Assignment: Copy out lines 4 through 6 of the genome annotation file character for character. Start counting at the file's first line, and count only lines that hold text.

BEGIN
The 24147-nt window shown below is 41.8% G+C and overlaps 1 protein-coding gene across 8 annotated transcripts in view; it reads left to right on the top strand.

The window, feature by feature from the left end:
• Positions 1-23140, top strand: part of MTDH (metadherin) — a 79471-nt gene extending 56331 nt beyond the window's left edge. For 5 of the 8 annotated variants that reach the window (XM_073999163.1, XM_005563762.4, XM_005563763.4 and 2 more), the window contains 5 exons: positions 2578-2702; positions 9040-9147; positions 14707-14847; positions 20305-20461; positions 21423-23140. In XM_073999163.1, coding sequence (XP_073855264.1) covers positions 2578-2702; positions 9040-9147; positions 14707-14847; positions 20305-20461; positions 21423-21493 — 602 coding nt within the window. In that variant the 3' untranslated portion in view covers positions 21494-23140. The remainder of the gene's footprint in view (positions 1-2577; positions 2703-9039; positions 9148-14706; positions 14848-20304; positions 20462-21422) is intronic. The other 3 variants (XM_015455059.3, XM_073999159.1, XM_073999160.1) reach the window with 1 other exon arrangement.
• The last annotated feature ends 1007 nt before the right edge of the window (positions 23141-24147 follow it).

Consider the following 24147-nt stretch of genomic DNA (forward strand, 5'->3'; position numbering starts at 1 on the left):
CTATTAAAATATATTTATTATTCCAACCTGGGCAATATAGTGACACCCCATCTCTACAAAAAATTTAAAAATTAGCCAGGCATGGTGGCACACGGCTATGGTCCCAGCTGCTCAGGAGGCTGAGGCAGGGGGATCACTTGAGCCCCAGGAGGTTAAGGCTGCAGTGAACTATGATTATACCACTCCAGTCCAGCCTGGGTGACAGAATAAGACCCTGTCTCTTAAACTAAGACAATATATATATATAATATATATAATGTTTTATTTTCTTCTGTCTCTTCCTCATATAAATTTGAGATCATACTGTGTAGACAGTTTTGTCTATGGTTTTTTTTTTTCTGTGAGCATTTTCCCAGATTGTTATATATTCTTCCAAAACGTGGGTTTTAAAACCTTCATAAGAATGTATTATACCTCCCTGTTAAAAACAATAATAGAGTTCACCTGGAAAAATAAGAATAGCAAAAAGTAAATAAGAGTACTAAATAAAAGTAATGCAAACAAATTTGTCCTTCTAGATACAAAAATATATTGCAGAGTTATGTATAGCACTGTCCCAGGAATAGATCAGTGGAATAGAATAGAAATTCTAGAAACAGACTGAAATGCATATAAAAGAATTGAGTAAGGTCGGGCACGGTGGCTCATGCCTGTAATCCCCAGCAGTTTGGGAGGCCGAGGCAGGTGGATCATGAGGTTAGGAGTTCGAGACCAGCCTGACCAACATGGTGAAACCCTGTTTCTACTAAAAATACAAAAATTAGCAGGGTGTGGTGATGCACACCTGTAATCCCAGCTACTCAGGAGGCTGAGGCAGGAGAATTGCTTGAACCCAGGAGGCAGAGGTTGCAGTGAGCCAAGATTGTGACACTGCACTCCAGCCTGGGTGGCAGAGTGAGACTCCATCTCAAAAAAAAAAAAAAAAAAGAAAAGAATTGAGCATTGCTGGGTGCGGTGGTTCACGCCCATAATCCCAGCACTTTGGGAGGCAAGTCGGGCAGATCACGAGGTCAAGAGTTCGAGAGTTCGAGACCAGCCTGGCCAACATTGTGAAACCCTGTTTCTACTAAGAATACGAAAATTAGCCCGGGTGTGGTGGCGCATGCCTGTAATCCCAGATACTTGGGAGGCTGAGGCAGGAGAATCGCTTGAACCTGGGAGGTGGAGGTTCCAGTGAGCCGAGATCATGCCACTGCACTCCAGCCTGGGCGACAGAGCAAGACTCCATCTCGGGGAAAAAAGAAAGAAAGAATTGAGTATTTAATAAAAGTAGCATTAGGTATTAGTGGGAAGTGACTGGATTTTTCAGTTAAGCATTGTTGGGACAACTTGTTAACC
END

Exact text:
• The last annotated feature ends 1007 nt before the right edge of the window (positions 23141-24147 follow it).

Consider the following 24147-nt stretch of genomic DNA (forward strand, 5'->3'; position numbering starts at 1 on the left):
CTATTAAAATATATTTATTATTCCAACCTGGGCAATATAGTGACACCCCATCTCTACAAAAAATTTAAAAATTAGCCAGGCATGGTGGCACACGGCTATGGTCCCAGCTGCTCAGGAGGCTGAGGCAGGGGGATCACTTGAGCCCCAGGAGGTTAAGGCTGCAGTGAACTATGATTATACCACTCCAGTCCAGCCTGGGTGACAGAATAAGACCCTGTCTCTTAAACTAAGACAATATATATATATAATATATATAATGTTTTATTTTCTTCTGTCTCTTCCTCATATAAATTTGAGATCATACTGTGTAGACAGTTTTGTCTATGGTTTTTTTTTTTCTGTGAGCATTTTCCCAGATTGTTATATATTCTTCCAAAACGTGGGTTTTAAAACCTTCATAAGAATGTATTATACCTCCCTGTTAAAAACAATAATAGAGTTCACCTGGAAAAATAAGAATAGCAAAAAGTAAATAAGAGTACTAAATAAAAGTAATGCAAACAAATTTGTCCTTCTAGATACAAAAATATATTGCAGAGTTATGTATAGCACTGTCCCAGGAATAGATCAGTGGAATAGAATAGAAATTCTAGAAACAGACTGAAATGCATATAAAAGAATTGAGTAAGGTCGGGCACGGTGGCTCATGCCTGTAATCCCCAGCAGTTTGGGAGGCCGAGGCAGGTGGATCATGAGGTTAGGAGTTCGAGACCAGCCTGACCAACATGGTGAAACCCTGTTTCTACTAAAAATACAAAAATTAGCAGGGTGTGGTGATGCACACCTGTAATCCCAGCTACTCAGGAGGCTGAGGCAGGAGAATTGCTTGAACCCAGGAGGCAGAGGTTGCAGTGAGCCAAGATTGTGACACTGCACTCCAGCCTGGGTGGCAGAGTGAGACTCCATCTCAAAAAAAAAAAAAAAAAAGAAAAGAATTGAGCATTGCTGGGTGCGGTGGTTCACGCCCATAATCCCAGCACTTTGGGAGGCAAGTCGGGCAGATCACGAGGTCAAGAGTTCGAGAGTTCGAGACCAGCCTGGCCAACATTGTGAAACCCTGTTTCTACTAAGAATACGAAAATTAGCCCGGGTGTGGTGGCGCATGCCTGTAATCCCAGATACTTGGGAGGCTGAGGCAGGAGAATCGCTTGAACCTGGGAGGTGGAGGTTCCAGTGAGCCGAGATCATGCCACTGCACTCCAGCCTGGGCGACAGAGCAAGACTCCATCTCGGGGAAAAAAGAAAGAAAGAATTGAGTATTTAATAAAAGTAGCATTAGGTATTAGTGGGAAGTGACTGGATTTTTCAGTTAAGCATTGTTGGGACAACTTGTTAACC